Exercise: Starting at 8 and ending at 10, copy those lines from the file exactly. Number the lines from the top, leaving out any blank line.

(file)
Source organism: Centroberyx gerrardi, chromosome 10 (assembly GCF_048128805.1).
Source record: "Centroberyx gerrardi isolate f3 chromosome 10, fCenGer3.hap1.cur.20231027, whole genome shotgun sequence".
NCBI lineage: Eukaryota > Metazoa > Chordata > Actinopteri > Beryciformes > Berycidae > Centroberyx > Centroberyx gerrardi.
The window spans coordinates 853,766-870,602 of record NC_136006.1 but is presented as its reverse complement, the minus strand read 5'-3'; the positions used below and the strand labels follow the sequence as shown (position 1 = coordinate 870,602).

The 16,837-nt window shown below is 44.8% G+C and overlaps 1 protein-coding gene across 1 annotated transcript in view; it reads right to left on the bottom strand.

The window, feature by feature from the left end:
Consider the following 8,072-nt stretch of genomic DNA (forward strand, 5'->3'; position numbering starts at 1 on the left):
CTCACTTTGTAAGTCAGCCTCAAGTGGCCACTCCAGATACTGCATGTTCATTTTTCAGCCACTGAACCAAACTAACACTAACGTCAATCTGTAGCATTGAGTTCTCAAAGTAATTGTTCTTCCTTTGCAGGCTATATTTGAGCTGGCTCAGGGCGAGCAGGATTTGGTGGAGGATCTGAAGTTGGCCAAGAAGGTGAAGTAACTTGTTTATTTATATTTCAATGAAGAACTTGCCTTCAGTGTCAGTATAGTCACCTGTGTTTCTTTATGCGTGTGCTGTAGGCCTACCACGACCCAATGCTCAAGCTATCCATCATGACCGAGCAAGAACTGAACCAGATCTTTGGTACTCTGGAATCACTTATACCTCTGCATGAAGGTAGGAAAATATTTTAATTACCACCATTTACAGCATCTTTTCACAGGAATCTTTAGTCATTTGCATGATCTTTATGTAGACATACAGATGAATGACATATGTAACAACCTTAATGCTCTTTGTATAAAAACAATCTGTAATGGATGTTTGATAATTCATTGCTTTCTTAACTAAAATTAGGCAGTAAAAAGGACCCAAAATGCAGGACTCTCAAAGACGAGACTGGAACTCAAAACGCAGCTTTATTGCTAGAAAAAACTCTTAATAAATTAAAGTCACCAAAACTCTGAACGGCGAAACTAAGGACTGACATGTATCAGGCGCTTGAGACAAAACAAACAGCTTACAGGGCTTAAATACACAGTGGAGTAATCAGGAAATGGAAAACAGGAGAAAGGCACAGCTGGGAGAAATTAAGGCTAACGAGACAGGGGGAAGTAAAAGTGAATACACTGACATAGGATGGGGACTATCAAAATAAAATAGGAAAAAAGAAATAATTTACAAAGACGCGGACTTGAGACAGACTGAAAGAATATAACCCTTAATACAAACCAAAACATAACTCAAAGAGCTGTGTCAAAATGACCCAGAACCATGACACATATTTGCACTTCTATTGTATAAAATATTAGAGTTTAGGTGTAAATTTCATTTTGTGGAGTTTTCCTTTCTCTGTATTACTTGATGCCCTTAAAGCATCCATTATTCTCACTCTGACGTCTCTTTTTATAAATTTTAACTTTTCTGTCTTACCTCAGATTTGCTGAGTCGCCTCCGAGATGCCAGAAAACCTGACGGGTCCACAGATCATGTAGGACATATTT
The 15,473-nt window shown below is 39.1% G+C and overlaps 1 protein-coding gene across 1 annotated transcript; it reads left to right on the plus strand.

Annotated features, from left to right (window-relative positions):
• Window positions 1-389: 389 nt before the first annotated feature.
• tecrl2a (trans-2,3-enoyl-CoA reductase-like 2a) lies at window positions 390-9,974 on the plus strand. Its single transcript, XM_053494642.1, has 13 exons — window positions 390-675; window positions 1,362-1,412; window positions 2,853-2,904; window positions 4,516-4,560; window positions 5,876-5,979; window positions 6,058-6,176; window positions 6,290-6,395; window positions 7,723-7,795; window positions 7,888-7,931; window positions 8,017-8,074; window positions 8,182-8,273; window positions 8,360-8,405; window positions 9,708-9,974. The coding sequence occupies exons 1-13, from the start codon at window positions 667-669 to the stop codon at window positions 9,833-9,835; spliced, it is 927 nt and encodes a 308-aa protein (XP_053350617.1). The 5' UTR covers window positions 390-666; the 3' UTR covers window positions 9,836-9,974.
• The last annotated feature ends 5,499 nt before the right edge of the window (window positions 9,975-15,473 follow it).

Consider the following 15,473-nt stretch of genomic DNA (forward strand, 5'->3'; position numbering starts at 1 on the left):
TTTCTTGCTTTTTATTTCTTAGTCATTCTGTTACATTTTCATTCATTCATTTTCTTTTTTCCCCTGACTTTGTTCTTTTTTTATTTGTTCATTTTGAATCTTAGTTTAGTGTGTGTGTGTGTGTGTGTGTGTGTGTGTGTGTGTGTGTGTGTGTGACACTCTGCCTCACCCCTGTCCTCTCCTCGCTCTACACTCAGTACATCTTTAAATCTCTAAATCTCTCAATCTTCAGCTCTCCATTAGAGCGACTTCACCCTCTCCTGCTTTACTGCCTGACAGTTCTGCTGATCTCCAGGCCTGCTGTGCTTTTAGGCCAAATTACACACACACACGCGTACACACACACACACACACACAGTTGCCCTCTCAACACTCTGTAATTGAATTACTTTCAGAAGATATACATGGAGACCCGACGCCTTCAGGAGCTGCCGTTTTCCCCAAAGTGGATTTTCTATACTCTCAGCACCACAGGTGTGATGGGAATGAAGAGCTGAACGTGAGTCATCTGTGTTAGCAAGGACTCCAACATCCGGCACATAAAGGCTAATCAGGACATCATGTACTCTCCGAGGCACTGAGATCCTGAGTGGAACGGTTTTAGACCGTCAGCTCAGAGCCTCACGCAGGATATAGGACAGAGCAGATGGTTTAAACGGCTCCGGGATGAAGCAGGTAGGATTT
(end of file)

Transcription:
CTCACTTTGTAAGTCAGCCTCAAGTGGCCACTCCAGATACTGCATGTTCATTTTTCAGCCACTGAACCAAACTAACACTAACGTCAATCTGTAGCATTGAGTTCTCAAAGTAATTGTTCTTCCTTTGCAGGCTATATTTGAGCTGGCTCAGGGCGAGCAGGATTTGGTGGAGGATCTGAAGTTGGCCAAGAAGGTGAAGTAACTTGTTTATTTATATTTCAATGAAGAACTTGCCTTCAGTGTCAGTATAGTCACCTGTGTTTCTTTATGCGTGTGCTGTAGGCCTACCACGACCCAATGCTCAAGCTATCCATCATGACCGAGCAAGAACTGAACCAGATCTTTGGTACTCTGGAATCACTTATACCTCTGCATGAAGGTAGGAAAATATTTTAATTACCACCATTTACAGCATCTTTTCACAGGAATCTTTAGTCATTTGCATGATCTTTATGTAGACATACAGATGAATGACATATGTAACAACCTTAATGCTCTTTGTATAAAAACAATCTGTAATGGATGTTTGATAATTCATTGCTTTCTTAACTAAAATTAGGCAGTAAAAAGGACCCAAAATGCAGGACTCTCAAAGACGAGACTGGAACTCAAAACGCAGCTTTATTGCTAGAAAAAACTCTTAATAAATTAAAGTCACCAAAACTCTGAACGGCGAAACTAAGGACTGACATGTATCAGGCGCTTGAGACAAAACAAACAGCTTACAGGGCTTAAATACACAGTGGAGTAATCAGGAAATGGAAAACAGGAGAAAGGCACAGCTGGGAGAAATTAAGGCTAACGAGACAGGGGGAAGTAAAAGTGAATACACTGACATAGGATGGGGACTATCAAAATAAAATAGGAAAAAAGAAATAATTTACAAAGACGCGGACTTGAGACAGACTGAAAGAATATAACCCTTAATACAAACCAAAACATAACTCAAAGAGCTGTGTCAAAATGACCCAGAACCATGACACATATTTGCACTTCTATTGTATAAAATATTAGAGTTTAGGTGTAAATTTCATTTTGTGGAGTTTTCCTTTCTCTGTATTACTTGATGCCCTTAAAGCATCCATTATTCTCACTCTGACGTCTCTTTTTATAAATTTTAACTTTTCTGTCTTACCTCAGATTTGCTGAGTCGCCTCCGAGATGCCAGAAAACCTGACGGGTCCACAGATCATGTAGGACATATTT
The 15,473-nt window shown below is 39.1% G+C and overlaps 1 protein-coding gene across 1 annotated transcript; it reads left to right on the plus strand.

Annotated features, from left to right (window-relative positions):